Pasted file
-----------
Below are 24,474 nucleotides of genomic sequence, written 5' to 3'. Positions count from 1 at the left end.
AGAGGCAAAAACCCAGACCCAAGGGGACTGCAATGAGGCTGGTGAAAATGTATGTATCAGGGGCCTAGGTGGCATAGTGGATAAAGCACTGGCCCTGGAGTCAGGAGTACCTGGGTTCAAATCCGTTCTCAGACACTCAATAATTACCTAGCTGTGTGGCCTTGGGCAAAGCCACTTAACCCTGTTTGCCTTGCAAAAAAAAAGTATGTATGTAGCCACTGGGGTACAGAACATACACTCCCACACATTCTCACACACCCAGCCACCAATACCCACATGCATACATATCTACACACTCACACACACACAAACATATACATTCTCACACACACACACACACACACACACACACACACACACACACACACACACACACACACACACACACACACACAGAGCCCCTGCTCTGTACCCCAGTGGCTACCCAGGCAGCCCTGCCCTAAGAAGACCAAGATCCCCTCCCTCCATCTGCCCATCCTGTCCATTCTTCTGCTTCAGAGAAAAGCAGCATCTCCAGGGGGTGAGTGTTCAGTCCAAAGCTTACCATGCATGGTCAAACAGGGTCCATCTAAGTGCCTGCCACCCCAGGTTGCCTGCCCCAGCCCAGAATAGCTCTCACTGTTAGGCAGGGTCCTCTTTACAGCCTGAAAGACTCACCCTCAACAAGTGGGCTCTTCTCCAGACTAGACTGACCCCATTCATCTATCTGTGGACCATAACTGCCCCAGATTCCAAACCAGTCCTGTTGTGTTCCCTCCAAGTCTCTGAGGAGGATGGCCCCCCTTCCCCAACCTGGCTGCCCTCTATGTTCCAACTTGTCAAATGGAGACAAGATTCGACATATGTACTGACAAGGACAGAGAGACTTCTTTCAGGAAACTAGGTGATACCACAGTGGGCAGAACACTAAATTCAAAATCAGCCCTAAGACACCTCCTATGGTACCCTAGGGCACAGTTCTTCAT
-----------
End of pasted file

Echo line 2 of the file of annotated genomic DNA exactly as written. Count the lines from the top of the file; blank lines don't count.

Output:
AGAGGCAAAAACCCAGACCCAAGGGGACTGCAATGAGGCTGGTGAAAATGTATGTATCAGGGGCCTAGGTGGCATAGTGGATAAAGCACTGGCCCTGGAGTCAGGAGTACCTGGGTTCAAATCCGTTCTCAGACACTCAATAATTACCTAGCTGTGTGGCCTTGGGCAAAGCCACTTAACCCTGTTTGCCTTGCAAAAAAAAAGTATGTATGTAGCCACTGGGGTACAGAACATACACTCCCACACATTCTCACACACCCAGCCACCAATACCCACATGCATACATATCTACACACTCACACACACACAAACATATACATTCTCACACACACACACACACACACACACACACACACACACACACACACACACACACACACACACACACACACACAGAGCCCCTGCTCTGTACCCCAGTGGCTACCCAGGCAGCCCTGCCCTAAGAAGACCAAGATCCCCTCCCTCCATCTGCCCATCCTGTCCATTCTTCTGCTTCAGAGAAAAGCAGCATCTCCAGGGGGTGAGTGTTCAGTCCAAAGCTTACCATGCATGGTCAAACAGGGTCCATCTAAGTGCCTGCCACCCCAGGTTGCCTGCCCCAGCCCAGAATAGCTCTCACTGTTAGGCAGGGTCCTCTTTACAGCCTGAAAGACTCACCCTCAACAAGTGGGCTCTTCTCCAGACTAGACTGACCCCATTCATCTATCTGTGGACCATAACTGCCCCAGATTCCAAACCAGTCCTGTTGTGTTCCCTCCAAGTCTCTGAGGAGGATGGCCCCCCTTCCCCAACCTGGCTGCCCTCTATGTTCCAACTTGTCAAATGGAGACAAGATTCGACATATGTACTGACAAGGACAGAGAGACTTCTTTCAGGAAACTAGGTGATACCACAGTGGGCAGAACACTAAATTCAAAATCAGCCCTAAGACACCTCCTATGGTACCCTAGGGCACAGTTCTTCAT